Wednesday, 28 October 2015

The Chocolate Teapot Tales Part Two: Meeting the Baby

Meeting the Baby: Advice which may be as welcome or useful as a Chocolate Teapot!

After 1stSister was born, I remember everyone turning up at the hospital at once. A best friend was flying back to the UAE and it was her only chance to visit; my grandmother had rocked up at the hospital unannounced, because that was how she rolled. There were two sets of parents meeting their first grandchild; baby's aunt and uncle lived nearby and could visit.

Mum & 1stSister in hospital 
Only thing, I was in no fit state to talk to anyone, let alone introduce my baby.

1stSister was almost two weeks overdue, not ready to meet the world at all. 48 hours later, 'failed' water birth, 'failed' first stage, 'failed' second stage, epidural, forceps attempt (which got her down but she went back up - did I mention that recalcitrance to meet the world?) and finally an emergency caesarean that got her delivered safely. If I didn't have PTSD, I had something akin to it (and would soon be experiencing extreme postnatal anxiety) and spent the next couple of nights barely sleeping, experiencing anxiety and flashbacks, and trying to learn breastfeed a hungry baby who was desperate for my milk to come in. (Thankfully at this time midwives would still take your baby off to the night nursery on the ward so you could get some sort of rest.)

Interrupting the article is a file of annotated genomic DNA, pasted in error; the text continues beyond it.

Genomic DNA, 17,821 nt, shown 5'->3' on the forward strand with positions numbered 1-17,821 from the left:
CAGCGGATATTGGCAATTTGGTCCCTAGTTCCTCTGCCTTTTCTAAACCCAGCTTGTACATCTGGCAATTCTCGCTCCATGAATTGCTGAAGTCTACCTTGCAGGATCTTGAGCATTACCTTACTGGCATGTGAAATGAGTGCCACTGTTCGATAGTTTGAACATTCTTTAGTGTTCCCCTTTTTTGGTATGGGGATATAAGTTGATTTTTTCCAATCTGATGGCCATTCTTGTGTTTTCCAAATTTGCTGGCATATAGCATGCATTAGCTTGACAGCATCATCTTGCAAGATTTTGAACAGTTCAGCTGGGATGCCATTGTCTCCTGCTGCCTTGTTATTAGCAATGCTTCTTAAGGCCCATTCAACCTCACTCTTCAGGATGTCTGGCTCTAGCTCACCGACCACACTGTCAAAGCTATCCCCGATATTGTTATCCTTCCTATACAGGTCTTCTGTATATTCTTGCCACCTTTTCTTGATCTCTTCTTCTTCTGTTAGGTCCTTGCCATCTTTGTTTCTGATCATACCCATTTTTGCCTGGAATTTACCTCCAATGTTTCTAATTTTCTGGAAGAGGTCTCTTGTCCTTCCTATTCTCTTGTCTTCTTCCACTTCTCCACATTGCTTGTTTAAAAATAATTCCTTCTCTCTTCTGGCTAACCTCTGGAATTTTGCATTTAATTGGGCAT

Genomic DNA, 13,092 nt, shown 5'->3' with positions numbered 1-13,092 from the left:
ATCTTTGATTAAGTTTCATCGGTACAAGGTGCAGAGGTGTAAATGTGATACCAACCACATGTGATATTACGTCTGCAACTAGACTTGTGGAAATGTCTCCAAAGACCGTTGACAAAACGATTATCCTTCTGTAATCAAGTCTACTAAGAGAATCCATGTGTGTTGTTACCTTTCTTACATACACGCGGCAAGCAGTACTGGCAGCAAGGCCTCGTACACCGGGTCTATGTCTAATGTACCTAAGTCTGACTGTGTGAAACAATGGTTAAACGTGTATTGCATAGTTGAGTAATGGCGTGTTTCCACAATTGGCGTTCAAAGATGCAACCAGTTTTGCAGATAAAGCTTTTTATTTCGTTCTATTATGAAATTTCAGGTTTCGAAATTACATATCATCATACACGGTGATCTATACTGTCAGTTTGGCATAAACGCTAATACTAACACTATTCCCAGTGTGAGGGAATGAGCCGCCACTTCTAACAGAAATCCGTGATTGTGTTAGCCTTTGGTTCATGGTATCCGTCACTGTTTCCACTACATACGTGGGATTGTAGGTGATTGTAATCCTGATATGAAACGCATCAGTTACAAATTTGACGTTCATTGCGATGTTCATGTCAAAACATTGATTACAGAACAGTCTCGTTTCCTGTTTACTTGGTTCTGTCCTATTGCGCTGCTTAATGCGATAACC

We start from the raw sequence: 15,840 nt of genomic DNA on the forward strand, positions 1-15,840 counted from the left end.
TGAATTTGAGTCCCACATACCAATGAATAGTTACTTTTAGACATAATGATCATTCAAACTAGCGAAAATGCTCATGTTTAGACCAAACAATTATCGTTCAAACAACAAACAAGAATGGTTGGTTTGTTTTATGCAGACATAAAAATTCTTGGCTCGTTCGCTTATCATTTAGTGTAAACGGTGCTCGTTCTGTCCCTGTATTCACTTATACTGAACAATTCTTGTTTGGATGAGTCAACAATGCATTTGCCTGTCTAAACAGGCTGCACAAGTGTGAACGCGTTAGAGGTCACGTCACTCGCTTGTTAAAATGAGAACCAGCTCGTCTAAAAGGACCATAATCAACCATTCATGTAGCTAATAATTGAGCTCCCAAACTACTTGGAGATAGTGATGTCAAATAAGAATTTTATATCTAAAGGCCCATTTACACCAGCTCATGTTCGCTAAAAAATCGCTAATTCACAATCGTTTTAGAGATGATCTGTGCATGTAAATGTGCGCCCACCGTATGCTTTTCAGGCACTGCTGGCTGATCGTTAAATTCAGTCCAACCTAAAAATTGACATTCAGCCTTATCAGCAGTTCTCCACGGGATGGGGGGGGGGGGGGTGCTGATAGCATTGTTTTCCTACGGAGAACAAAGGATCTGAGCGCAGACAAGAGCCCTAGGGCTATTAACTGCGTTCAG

I can look back on this time positively now - I spent a total of five nights in the hospital before she and I were discharged, and although I was absolutely exhausted, I was well looked after and although the delivery was not what I had planned, there are some beautiful memories I take from it, and 1stSister was here to stay!

But still. FabDad was similarly completely out of his depth in managing the situation; he simply couldn't comprehend the unfathomable exhaustion I was experiencing following a difficult delivery which involved surgery. Add a first baby into the mix and even the simplest things became a challenge. Like talking. Thinking. Being. Neither of us had the wisdom, the innocence or the audacity to say: there is no way on earth anyone else can come and meet the baby right now. Come in a couple of days when things have settled down. Better still, wait until mother and baby are home.

I feel your pain, 1stSister

I hadn't read the words of wisdom I saw on the internet this week (that I will reference if I find out what it was!) that reminded me to write this post, which suggested that later on, no one will hold it against you that they didn't meet the baby until she was two, three, four days old. And, let's face it, some people will hold it against you, because people are people. But I think it's important to try and distinguish between other people's expectations, and your own.

Because I was overjoyed to meet my baby, and could have benefited from some time getting to know her, with her father sitting with us, becoming a family unit. But I had it in my head that others would be equally overjoyed to meet my baby, and that the sooner they met her, the better. I knew there was a priority order that should be followed - grandparents, grandparents, great grandparent, aunt & uncle, and that bad things would happen if this wasn't played out. Like most things to do with parenting at this stage, I was completely inflexible, and at the total mercy of what I assumed others' expectations were. In retrospect, those first few days at the hospital didn't need to have been full of people